Kool Herc began to notice that breakdancers attending his parties really enjoyed the musical breaks in the records he played. Herc began searching for music which emphasized these breaks. Herc would put two identical records on his turntables, cued up to the break of the song. When the first record reached the end of the break, he would switch to the second, which was cued back at the beginning. This allowed Herc to keep these musical breaks going as long as possible. This method became the blueprint for the musical genre we know today as hip-hop.

Yet hip-hop is not just the music, it is the culture surrounding the music. As set forth by Kool Herc and the other founders of hip-hop, the pillars of hip-hop included DJing, rapping, breakdancing, and graffiti writing. Hip-hop as a cultural phenomenon is now heavily studied in colleges, and may never have been introduced to the world were it not for DJ Kool Herc and his turntables.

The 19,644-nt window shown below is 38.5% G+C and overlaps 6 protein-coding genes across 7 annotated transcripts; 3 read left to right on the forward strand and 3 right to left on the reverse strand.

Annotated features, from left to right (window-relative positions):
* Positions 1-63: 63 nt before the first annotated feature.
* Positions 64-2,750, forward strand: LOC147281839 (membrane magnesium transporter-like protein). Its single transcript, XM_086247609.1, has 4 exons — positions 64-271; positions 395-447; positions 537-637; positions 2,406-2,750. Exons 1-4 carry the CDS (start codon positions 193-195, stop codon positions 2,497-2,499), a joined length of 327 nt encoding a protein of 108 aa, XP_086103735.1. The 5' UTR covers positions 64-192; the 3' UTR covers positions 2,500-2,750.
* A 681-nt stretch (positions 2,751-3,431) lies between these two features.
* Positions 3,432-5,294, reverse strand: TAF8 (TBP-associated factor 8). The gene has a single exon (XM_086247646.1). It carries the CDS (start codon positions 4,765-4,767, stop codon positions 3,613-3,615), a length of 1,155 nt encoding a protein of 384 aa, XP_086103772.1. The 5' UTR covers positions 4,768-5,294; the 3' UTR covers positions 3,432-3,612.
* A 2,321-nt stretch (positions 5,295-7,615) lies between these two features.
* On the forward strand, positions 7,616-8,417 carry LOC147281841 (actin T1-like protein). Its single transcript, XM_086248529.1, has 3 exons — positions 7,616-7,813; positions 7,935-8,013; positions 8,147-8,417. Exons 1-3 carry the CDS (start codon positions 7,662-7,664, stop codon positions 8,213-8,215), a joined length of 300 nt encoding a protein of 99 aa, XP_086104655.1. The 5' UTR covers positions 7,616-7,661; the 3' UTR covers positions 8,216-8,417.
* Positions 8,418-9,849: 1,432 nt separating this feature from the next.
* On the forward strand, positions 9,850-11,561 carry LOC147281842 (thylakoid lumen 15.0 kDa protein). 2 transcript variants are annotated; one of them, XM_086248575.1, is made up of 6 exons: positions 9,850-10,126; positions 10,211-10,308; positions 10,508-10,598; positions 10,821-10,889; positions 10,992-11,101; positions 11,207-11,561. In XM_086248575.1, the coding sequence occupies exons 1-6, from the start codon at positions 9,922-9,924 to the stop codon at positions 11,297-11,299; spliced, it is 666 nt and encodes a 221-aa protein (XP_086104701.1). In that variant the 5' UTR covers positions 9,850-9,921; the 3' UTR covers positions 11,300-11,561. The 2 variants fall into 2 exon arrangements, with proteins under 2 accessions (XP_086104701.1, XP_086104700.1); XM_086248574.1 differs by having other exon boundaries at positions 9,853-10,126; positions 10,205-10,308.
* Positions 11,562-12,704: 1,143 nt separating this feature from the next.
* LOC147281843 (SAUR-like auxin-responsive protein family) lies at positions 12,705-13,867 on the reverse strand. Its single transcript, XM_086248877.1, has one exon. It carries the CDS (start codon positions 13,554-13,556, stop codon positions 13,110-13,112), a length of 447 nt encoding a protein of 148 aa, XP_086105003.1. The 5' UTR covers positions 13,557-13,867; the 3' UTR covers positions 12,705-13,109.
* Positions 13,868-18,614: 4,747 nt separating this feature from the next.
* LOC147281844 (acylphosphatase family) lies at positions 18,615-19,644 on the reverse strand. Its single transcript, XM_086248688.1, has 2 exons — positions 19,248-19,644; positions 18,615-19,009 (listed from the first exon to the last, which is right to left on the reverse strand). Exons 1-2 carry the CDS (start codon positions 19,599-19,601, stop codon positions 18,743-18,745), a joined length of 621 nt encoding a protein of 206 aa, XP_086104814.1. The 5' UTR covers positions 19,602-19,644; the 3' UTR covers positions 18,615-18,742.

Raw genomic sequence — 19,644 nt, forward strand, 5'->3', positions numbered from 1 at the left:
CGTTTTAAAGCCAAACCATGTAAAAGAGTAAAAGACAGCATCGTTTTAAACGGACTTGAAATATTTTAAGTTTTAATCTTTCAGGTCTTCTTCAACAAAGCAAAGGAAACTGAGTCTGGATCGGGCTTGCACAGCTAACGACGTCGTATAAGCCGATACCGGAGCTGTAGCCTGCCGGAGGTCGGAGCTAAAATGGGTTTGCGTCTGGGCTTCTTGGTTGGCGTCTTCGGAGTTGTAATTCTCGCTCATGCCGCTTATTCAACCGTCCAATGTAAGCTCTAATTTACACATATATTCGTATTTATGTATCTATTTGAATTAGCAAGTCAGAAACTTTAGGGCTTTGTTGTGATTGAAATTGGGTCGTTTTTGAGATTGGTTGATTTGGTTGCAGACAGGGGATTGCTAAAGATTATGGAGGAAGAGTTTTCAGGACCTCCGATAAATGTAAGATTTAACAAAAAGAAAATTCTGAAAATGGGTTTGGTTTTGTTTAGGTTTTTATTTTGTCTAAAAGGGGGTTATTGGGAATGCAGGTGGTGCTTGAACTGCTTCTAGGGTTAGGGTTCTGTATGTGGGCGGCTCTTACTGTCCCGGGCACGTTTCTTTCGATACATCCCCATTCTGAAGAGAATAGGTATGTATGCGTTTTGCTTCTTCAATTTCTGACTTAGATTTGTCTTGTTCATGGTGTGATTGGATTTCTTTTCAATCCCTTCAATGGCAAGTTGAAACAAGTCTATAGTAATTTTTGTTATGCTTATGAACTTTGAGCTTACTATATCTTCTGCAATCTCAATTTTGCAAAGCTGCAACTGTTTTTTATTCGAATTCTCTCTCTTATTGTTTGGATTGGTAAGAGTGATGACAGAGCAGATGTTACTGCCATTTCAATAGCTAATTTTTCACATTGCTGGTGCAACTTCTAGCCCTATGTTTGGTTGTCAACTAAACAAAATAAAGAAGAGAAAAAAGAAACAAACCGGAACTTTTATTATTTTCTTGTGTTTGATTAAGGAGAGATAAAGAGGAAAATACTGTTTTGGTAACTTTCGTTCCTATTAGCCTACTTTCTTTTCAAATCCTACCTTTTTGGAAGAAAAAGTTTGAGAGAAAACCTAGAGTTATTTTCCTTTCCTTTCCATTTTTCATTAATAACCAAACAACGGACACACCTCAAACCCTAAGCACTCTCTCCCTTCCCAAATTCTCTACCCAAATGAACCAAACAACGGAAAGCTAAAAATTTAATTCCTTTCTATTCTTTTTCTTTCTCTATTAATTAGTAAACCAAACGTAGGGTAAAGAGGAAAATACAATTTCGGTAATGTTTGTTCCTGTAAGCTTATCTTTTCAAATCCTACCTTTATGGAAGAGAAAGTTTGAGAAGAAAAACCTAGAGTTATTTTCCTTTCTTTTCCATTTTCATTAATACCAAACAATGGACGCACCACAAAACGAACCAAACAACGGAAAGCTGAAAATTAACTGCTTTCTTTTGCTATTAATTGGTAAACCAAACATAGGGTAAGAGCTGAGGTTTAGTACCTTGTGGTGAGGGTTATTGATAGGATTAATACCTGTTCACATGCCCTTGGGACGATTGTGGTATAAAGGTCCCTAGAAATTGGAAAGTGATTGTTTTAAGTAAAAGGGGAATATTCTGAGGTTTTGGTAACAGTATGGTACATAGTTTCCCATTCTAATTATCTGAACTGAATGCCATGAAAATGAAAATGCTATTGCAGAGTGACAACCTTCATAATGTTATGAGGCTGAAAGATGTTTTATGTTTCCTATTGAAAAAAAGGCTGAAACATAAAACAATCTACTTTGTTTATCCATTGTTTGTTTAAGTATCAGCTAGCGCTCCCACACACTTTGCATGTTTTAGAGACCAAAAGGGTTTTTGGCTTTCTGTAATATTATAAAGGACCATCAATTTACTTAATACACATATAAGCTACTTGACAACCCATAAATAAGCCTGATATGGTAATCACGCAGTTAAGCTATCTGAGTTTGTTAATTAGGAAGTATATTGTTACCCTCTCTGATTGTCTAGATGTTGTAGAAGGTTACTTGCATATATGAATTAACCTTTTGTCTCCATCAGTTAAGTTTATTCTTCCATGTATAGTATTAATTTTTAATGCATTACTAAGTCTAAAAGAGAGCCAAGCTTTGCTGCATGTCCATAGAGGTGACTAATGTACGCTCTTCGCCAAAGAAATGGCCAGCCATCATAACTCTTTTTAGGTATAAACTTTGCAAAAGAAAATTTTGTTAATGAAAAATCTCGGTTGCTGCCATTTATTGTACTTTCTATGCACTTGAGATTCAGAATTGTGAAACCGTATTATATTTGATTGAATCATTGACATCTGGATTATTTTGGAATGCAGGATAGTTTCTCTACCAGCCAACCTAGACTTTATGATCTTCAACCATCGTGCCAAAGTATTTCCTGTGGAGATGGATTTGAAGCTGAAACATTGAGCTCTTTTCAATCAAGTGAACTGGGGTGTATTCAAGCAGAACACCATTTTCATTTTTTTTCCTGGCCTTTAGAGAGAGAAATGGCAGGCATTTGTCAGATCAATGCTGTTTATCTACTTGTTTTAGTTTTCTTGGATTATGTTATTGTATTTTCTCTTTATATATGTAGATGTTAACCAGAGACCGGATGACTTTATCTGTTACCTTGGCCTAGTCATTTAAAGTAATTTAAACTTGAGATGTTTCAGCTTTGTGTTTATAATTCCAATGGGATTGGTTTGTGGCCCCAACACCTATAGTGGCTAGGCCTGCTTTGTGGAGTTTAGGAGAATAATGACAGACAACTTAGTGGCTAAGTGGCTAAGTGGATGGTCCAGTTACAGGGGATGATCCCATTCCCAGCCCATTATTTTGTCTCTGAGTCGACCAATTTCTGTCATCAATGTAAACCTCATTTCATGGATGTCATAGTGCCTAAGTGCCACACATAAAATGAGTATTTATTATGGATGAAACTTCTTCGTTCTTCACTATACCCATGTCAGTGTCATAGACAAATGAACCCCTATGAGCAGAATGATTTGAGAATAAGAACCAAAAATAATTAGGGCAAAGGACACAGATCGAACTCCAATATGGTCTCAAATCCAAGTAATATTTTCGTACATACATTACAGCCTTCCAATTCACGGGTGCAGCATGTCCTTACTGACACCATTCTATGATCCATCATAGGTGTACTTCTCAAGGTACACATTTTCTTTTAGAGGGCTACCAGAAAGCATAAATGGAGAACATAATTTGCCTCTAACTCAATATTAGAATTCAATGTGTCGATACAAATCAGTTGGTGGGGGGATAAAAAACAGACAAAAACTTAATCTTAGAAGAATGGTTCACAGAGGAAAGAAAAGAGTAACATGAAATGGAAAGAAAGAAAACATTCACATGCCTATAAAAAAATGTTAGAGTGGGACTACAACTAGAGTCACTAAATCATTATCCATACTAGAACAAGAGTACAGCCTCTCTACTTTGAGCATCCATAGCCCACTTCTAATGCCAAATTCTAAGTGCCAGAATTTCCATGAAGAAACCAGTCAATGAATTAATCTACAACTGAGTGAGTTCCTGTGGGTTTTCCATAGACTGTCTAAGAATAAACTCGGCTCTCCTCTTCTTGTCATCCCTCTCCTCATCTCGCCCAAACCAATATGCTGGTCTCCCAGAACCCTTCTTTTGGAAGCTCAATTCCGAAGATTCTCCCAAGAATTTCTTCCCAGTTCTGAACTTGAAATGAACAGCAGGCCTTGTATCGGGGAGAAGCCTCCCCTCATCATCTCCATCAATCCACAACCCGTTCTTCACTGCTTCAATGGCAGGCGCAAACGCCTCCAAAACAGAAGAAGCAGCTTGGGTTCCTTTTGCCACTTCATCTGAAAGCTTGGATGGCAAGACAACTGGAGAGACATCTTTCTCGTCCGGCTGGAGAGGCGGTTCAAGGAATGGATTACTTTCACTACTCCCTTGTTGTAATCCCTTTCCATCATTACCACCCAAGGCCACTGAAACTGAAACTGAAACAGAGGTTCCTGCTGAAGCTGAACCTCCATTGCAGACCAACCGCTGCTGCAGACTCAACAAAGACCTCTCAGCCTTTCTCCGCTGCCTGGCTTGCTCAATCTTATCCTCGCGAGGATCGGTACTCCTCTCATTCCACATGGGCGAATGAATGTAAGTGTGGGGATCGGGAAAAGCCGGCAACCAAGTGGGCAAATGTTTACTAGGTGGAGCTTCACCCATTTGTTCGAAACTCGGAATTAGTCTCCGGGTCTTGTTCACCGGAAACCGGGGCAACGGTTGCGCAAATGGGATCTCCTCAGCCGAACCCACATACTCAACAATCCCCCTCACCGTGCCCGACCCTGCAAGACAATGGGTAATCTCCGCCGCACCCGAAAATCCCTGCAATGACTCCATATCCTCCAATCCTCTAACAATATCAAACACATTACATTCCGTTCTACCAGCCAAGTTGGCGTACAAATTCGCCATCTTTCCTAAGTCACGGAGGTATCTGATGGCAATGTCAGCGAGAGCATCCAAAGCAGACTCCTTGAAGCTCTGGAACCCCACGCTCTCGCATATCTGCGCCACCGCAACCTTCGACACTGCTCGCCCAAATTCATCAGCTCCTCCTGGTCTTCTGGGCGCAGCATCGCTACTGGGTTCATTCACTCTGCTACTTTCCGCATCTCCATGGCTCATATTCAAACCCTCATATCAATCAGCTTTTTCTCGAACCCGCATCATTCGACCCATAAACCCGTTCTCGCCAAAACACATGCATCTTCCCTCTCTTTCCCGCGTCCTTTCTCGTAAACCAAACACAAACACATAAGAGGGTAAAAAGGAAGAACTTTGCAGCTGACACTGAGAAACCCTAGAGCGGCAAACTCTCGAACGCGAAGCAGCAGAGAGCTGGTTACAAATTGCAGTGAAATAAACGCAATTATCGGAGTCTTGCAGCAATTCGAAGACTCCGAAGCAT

Daniel Imperiale
Last updated on March 12, 2020 by Daniel Imperiale

Daniel Imperiale holds a bachelor’s degree in writing, and proudly fled his graduate program in poetry to pursue a quiet life at a remote Alaskan fishery. After returning to the contiguous states, he took up a position as an editor and photographer of the prestigious geek culture magazine “Unwinnable” before turning his attention to the field of health and wellness. In recent years, he has worked extensively in film and music production, making him something of a know-it-all when it comes to camera equipment, musical instruments, recording devices, and other audio-visual hardware. Daniel’s recent obsessions include horology (making him a pro when it comes to all things timekeeping) and Uranium mining and enrichment (which hasn’t proven useful just yet).